A lot, at all levels. First of all, there needs to be repression by the security authorities. They need to work smoothly – from the police to the judiciary, and of course at the European level. There needs to be enough staff. And at the intelligence level, there needs to be systematic exchange within the European Union, which has not been consistent enough so far. We are therefore calling for the establishment of a European intelligence agency to coordinate precisely this.

And the second?
As a society, we need to take a closer look. We need to make it much more difficult for radical structures to attract young people.

What do you mean?
Many young people are searching for identity, want to practice their religion, but often have few alternatives to the backyard mosque, where sometimes shady people teach them shady things, where radical ideas can easily spread. That is exactly where we need to start.

What’s new about it?
Of course, this is nothing new. But is it happening enough? There is still no comprehensive offer of Islamic instruction in German on the basis of the Basic Law. This is the task that the Islam Conference, which has existed since 2006, has set itself. The fact that nothing is happening is a disgrace for all of us. If Tehran finances propaganda materials for Koran classes, that is a problem. Imagine if the AfD were responsible for history lessons from 1933 to 1945.

Why is there still no German Islamic education? Because education is a state matter?
The Islam Conference, which includes the federal government, states and municipalities, should have a hinge function. Unfortunately, we have to admit that the Islam Conference has not done justice to its task. There are a few pilot projects, for example in North Rhine-Westphalia or Hesse, which I think is a little little for 18 years of work.

There is always controversy about the Islamic Center in Hamburg. Why isn’t it closed?
This center is the Islamic espionage nest of the Iranian regime. It must be closed. As far as I know, the authorities have done their job. If you have any other questions, please contact the Federal Minister of the Interior.

Has the traffic light coalition so far avoided the issue of Islamism?
No. My group recently held a hearing on the subject. I myself have been dealing with the issue for years. We can see that things are simmering and that the scene has been growing rapidly since the start of the Gaza war. Islamists are using the conflict to win over people who are horrified by the suffering of the people.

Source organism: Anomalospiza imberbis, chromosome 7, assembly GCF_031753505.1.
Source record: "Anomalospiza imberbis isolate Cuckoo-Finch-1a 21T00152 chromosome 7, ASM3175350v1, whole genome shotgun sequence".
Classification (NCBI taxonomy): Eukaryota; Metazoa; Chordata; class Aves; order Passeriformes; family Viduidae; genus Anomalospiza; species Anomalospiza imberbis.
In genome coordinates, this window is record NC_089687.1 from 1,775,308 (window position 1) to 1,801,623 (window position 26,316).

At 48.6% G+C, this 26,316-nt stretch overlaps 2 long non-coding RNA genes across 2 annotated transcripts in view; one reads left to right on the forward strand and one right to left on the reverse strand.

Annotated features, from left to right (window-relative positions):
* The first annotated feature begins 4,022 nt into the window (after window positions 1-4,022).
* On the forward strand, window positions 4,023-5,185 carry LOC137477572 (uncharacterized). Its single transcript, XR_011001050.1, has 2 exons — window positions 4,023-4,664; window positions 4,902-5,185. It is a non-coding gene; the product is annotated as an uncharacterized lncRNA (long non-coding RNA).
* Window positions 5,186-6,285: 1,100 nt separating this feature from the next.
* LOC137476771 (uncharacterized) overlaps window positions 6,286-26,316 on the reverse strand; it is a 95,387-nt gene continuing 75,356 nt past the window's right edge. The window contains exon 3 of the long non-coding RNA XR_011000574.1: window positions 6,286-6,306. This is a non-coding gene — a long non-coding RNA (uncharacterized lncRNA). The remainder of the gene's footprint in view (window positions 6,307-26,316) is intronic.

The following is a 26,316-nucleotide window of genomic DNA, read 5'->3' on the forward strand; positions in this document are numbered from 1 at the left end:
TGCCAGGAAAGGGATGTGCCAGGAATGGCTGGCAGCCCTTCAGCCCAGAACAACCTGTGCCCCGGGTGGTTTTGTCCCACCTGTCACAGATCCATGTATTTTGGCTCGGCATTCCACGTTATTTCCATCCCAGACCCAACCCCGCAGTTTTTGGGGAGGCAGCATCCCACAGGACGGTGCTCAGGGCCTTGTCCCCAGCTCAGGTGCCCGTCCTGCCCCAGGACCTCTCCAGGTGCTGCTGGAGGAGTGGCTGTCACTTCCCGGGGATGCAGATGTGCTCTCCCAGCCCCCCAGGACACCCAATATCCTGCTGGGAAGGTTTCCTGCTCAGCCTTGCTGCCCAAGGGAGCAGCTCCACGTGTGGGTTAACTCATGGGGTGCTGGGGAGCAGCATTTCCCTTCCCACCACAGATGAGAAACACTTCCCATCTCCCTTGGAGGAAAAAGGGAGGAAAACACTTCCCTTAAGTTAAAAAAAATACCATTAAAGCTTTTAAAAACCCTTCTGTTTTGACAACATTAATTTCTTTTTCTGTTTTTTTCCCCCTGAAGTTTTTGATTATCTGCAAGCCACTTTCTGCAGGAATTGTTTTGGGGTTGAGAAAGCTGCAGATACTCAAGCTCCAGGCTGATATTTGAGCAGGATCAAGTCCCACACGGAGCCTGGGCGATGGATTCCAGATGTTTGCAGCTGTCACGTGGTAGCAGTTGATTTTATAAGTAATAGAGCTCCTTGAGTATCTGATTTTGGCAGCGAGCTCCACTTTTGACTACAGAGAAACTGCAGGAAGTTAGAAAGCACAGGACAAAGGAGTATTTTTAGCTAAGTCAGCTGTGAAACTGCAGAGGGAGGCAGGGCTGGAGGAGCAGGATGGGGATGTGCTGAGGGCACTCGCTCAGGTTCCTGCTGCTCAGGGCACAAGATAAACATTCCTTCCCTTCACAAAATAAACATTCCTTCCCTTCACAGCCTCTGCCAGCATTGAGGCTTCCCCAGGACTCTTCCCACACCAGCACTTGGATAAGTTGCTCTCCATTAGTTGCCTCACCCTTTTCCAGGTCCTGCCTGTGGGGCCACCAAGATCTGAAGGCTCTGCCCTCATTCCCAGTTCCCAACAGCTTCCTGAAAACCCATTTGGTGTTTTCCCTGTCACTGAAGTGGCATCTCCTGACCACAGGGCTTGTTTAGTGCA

Her party colleague, Baden-Württemberg’s Green Finance Minister Danyal Bayaz, wrote on X: It is “high time for an honest debate about the dangers of Islamism”.
That’s right. He also said: You can’t find solutions with blinkers on. That means admitting that you need both: good prevention and deradicalization work and the severity of the law.

Who is wearing the blinders? One might think that Bayaz was also addressing this to his own party.
That’s not how I understood it, but rather as an appeal to all of us. We must stop pointing fingers at each other and tackle the challenges. That also means not making things too easy for ourselves. Politicians should not rest on their laurels and make the toughest demands possible, but find solutions. I would like everyone to have a little more courage to deal with complexity.

Many perpetrators become radicalized online. This could also have played a role in the case of the perpetrator in Mannheim. Can this be prevented?
The platforms have a responsibility. The European Digital Services Act now provides an instrument to demand this responsibility. The companies must stop the spread of hate speech and fake news much more quickly and consistently. But it is not enough to blame everything on the platforms. Radical content resonates particularly well with people when their basic trust has already been shaken. Maintaining or regaining that trust is a task for all of us.

Could the Democracy Promotion Act help?
That would certainly be helpful. It should regulate how we can better fund the organizations that fight against all kinds of extremism. For example, associations that set up programs to help Islamists leave the group – including online. Young people in schools are not primarily reached by the security forces, but by the right approach on social media.

But it is blocked in the Bundestag. Some assume that it will not happen this legislative period. The FDP is blocking it.
There are still a few details to be clarified within the coalition. But it is a good and correct law. And certainly a significant contribution to making progress in combating all types of extremism – including Islamism.

Source: Stern